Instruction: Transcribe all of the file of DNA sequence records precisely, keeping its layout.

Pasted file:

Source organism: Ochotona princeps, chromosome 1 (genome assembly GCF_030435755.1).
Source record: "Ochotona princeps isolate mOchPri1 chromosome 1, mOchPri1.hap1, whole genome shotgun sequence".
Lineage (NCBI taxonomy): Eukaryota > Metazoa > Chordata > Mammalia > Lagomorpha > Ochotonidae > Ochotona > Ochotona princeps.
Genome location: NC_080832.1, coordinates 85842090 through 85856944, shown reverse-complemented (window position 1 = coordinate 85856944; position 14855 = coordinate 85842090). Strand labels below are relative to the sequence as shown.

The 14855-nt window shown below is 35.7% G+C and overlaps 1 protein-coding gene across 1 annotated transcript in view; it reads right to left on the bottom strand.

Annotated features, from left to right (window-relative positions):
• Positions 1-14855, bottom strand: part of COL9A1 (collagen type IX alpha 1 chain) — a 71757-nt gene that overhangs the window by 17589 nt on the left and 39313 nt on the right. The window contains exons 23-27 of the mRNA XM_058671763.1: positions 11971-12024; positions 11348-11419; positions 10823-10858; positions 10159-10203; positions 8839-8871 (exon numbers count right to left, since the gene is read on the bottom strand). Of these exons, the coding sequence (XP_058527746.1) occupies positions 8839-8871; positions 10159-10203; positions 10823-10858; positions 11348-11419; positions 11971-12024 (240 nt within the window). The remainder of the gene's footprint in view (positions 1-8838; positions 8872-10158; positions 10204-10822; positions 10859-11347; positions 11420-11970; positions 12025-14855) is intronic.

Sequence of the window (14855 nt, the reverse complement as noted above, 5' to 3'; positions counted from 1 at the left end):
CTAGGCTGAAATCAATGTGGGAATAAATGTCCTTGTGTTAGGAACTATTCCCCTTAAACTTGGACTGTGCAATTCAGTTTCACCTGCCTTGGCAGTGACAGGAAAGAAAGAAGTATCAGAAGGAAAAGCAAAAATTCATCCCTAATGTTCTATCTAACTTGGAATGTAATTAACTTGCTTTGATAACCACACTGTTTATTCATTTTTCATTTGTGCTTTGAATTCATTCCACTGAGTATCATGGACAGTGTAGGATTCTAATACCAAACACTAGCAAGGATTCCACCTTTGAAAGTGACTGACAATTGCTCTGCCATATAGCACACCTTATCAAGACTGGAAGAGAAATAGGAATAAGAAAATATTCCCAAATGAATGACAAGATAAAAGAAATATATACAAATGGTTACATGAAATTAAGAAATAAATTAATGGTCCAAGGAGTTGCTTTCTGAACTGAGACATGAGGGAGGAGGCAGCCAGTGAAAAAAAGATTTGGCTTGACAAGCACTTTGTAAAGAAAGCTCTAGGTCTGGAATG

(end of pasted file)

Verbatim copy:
Source organism: Ochotona princeps, chromosome 1 (genome assembly GCF_030435755.1).
Source record: "Ochotona princeps isolate mOchPri1 chromosome 1, mOchPri1.hap1, whole genome shotgun sequence".
Lineage (NCBI taxonomy): Eukaryota > Metazoa > Chordata > Mammalia > Lagomorpha > Ochotonidae > Ochotona > Ochotona princeps.
Genome location: NC_080832.1, coordinates 85842090 through 85856944, shown reverse-complemented (window position 1 = coordinate 85856944; position 14855 = coordinate 85842090). Strand labels below are relative to the sequence as shown.

The 14855-nt window shown below is 35.7% G+C and overlaps 1 protein-coding gene across 1 annotated transcript in view; it reads right to left on the bottom strand.

Annotated features, from left to right (window-relative positions):
• Positions 1-14855, bottom strand: part of COL9A1 (collagen type IX alpha 1 chain) — a 71757-nt gene that overhangs the window by 17589 nt on the left and 39313 nt on the right. The window contains exons 23-27 of the mRNA XM_058671763.1: positions 11971-12024; positions 11348-11419; positions 10823-10858; positions 10159-10203; positions 8839-8871 (exon numbers count right to left, since the gene is read on the bottom strand). Of these exons, the coding sequence (XP_058527746.1) occupies positions 8839-8871; positions 10159-10203; positions 10823-10858; positions 11348-11419; positions 11971-12024 (240 nt within the window). The remainder of the gene's footprint in view (positions 1-8838; positions 8872-10158; positions 10204-10822; positions 10859-11347; positions 11420-11970; positions 12025-14855) is intronic.

Sequence of the window (14855 nt, the reverse complement as noted above, 5' to 3'; positions counted from 1 at the left end):
CTAGGCTGAAATCAATGTGGGAATAAATGTCCTTGTGTTAGGAACTATTCCCCTTAAACTTGGACTGTGCAATTCAGTTTCACCTGCCTTGGCAGTGACAGGAAAGAAAGAAGTATCAGAAGGAAAAGCAAAAATTCATCCCTAATGTTCTATCTAACTTGGAATGTAATTAACTTGCTTTGATAACCACACTGTTTATTCATTTTTCATTTGTGCTTTGAATTCATTCCACTGAGTATCATGGACAGTGTAGGATTCTAATACCAAACACTAGCAAGGATTCCACCTTTGAAAGTGACTGACAATTGCTCTGCCATATAGCACACCTTATCAAGACTGGAAGAGAAATAGGAATAAGAAAATATTCCCAAATGAATGACAAGATAAAAGAAATATATACAAATGGTTACATGAAATTAAGAAATAAATTAATGGTCCAAGGAGTTGCTTTCTGAACTGAGACATGAGGGAGGAGGCAGCCAGTGAAAAAAAGATTTGGCTTGACAAGCACTTTGTAAAGAAAGCTCTAGGTCTGGAATG